Your spouse asks you for a divorce, and you count your lucky stars that you have a prenuptial agreement. At least your financial assets are protected, right?
Maybe, but it could turn out that your prenup is useless. If it doesn't hold up in court, the judge can throw it out and then nothing that you agreed to is going to help you.
Now, this can just apply to certain issues. For instance, maybe you put into your prenup that you would never have to pay any child support. You can't do that, and the court is going to order you to pay child support if it's reasonable, regardless of the prenup.
But there are some things that can make the entire prenup invalid. One is signing it at the so-called "eleventh hour." This is a general term, of course, just meaning that the wedding is right around the corner. If the court decides that it was signed too near to the wedding, they could toss out the entire prenup, even if everything else is in order.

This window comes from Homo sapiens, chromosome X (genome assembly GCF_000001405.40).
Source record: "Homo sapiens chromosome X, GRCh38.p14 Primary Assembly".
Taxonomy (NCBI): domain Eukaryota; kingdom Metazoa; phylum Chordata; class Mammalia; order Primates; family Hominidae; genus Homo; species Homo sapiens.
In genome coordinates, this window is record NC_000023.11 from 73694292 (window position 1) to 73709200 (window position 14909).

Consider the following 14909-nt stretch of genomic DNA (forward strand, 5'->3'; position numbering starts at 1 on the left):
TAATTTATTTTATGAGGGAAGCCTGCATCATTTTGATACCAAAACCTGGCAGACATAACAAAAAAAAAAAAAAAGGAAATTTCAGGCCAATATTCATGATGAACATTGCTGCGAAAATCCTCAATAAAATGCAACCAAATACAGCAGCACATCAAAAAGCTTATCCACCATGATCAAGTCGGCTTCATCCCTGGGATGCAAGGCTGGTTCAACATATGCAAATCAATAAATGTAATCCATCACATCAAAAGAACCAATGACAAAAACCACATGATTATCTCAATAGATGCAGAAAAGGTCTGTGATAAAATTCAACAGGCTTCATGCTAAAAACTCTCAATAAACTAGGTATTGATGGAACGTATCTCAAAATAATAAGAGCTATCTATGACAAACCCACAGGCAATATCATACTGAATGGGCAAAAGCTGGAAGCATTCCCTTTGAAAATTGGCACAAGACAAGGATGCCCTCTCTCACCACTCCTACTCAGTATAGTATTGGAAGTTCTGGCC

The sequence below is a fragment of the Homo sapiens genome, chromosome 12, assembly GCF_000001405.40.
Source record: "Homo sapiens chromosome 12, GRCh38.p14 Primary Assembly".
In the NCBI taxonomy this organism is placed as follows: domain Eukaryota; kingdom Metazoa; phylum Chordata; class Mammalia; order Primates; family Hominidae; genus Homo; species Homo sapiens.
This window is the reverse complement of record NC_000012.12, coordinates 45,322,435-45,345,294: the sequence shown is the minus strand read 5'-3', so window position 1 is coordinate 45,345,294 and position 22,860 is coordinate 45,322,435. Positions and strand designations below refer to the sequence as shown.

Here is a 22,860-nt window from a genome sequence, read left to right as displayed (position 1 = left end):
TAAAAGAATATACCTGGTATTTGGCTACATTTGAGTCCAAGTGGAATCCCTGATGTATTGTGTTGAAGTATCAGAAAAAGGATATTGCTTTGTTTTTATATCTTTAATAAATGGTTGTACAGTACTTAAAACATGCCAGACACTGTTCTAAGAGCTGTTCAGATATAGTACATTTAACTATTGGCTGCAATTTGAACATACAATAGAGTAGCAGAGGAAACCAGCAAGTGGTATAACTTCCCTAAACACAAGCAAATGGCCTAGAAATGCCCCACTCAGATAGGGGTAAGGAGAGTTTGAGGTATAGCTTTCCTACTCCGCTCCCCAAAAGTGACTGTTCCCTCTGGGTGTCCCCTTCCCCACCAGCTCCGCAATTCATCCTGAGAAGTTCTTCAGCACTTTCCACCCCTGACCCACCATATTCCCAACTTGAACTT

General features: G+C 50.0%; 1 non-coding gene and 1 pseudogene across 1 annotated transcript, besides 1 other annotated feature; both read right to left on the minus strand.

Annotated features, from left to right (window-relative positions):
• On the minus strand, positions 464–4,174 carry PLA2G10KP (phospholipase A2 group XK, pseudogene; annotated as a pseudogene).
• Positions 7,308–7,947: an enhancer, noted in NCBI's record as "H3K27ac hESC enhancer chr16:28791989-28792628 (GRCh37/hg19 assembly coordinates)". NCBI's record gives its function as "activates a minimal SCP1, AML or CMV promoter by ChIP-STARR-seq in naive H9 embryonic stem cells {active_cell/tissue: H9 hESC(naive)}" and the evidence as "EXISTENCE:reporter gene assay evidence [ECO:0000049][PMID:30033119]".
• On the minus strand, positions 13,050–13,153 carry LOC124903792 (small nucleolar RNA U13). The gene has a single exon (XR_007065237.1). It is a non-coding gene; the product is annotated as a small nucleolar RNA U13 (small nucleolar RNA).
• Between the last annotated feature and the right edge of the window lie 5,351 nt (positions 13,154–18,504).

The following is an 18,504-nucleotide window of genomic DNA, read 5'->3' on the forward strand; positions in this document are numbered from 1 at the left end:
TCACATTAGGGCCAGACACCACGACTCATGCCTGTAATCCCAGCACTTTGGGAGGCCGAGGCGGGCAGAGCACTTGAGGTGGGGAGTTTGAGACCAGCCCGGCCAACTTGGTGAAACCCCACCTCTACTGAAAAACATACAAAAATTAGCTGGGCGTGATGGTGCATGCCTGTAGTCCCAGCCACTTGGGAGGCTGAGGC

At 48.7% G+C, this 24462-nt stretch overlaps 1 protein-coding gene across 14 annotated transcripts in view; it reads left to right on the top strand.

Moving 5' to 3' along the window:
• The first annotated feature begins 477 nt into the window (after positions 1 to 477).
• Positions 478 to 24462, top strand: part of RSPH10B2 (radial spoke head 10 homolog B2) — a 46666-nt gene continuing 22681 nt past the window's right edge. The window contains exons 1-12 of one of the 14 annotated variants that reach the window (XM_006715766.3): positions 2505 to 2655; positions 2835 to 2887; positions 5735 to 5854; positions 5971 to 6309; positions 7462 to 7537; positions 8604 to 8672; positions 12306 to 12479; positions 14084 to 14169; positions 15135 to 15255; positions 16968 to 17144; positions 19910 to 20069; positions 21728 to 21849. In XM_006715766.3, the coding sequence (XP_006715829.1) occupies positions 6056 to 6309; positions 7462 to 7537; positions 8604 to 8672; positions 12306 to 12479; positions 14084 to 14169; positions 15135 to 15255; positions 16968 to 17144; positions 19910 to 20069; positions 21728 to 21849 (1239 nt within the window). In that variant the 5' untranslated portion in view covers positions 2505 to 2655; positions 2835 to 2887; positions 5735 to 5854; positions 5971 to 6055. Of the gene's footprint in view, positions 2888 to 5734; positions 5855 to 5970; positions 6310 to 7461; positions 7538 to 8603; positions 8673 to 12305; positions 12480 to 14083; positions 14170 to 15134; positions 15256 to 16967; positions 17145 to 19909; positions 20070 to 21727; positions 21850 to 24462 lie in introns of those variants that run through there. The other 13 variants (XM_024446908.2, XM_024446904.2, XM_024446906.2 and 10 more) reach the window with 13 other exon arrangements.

Why do they do this? Basically, your spouse can't sign under duress and must have time to consider the ramifications of the prenup careful. In this case, they could argue that they certainly didn't have time to think about it and that the approaching deadline -- the wedding itself -- made it so they were under duress while they signed.
As you can see, divorce laws are often a bit more complicated than they first appear, and it's important to work with an experienced legal team to avoid mistakes.